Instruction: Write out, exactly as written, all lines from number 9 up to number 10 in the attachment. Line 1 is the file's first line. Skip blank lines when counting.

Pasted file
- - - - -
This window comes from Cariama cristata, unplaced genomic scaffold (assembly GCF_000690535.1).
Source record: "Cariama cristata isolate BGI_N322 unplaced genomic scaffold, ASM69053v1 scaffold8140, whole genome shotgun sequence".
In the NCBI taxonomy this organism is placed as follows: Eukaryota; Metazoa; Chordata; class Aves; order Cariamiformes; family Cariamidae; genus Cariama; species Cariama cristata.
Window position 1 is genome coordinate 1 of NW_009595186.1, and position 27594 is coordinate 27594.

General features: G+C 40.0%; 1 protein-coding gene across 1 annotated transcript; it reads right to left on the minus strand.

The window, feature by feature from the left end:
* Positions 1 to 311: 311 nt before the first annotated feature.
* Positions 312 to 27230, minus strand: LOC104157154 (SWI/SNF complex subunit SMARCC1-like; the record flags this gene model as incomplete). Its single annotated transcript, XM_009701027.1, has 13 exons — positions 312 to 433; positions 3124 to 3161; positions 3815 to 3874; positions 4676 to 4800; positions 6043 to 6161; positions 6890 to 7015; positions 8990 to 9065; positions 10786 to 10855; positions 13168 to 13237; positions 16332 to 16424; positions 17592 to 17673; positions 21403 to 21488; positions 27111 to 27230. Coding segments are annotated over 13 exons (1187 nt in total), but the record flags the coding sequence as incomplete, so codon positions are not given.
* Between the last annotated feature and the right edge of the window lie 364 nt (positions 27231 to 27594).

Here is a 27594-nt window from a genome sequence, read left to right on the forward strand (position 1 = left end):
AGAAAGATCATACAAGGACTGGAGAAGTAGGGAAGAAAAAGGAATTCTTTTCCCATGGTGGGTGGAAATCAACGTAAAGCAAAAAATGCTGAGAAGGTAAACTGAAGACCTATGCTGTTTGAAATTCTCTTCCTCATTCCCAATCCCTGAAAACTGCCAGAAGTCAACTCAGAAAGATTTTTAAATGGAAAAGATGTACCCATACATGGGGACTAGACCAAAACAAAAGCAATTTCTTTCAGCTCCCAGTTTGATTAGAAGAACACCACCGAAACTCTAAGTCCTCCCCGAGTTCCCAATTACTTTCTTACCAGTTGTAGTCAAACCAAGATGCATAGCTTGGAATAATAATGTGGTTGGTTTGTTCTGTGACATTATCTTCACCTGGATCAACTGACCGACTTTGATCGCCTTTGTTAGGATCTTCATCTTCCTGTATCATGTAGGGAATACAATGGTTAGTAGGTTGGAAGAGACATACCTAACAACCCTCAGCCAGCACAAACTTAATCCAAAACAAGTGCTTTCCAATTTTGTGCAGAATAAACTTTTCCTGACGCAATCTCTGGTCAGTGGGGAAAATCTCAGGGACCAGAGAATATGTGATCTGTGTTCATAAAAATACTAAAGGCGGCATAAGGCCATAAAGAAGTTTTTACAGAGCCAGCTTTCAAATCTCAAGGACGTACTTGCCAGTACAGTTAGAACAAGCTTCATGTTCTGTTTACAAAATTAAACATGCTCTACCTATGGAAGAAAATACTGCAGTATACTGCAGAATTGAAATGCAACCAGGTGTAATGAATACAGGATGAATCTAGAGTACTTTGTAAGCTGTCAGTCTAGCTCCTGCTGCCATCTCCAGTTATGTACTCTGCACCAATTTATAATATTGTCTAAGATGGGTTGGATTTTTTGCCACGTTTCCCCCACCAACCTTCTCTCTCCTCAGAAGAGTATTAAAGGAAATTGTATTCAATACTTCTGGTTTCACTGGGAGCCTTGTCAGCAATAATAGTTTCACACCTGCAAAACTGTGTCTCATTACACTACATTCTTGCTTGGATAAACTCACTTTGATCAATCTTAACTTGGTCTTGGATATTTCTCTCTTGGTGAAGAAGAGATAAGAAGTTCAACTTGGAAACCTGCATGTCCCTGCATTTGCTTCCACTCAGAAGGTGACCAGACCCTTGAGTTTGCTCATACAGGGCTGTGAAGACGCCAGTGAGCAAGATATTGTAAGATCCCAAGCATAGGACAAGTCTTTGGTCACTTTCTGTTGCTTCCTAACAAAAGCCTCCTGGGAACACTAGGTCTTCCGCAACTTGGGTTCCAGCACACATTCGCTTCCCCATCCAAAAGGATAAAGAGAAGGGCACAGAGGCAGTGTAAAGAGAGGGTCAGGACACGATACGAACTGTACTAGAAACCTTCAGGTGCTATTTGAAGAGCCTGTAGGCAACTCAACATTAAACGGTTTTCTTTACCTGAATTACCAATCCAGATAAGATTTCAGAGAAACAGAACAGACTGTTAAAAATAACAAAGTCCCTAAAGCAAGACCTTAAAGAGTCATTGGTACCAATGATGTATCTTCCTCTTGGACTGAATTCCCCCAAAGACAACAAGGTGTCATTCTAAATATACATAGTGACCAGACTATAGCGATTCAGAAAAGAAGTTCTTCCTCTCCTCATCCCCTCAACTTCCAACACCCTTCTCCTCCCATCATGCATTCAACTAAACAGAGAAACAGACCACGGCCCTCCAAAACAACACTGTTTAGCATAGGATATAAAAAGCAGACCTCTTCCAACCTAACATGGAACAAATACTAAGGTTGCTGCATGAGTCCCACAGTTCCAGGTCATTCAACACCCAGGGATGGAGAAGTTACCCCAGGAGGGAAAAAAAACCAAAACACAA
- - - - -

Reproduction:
* Between the last annotated feature and the right edge of the window lie 364 nt (positions 27231 to 27594).

Here is a 27594-nt window from a genome sequence, read left to right on the forward strand (position 1 = left end):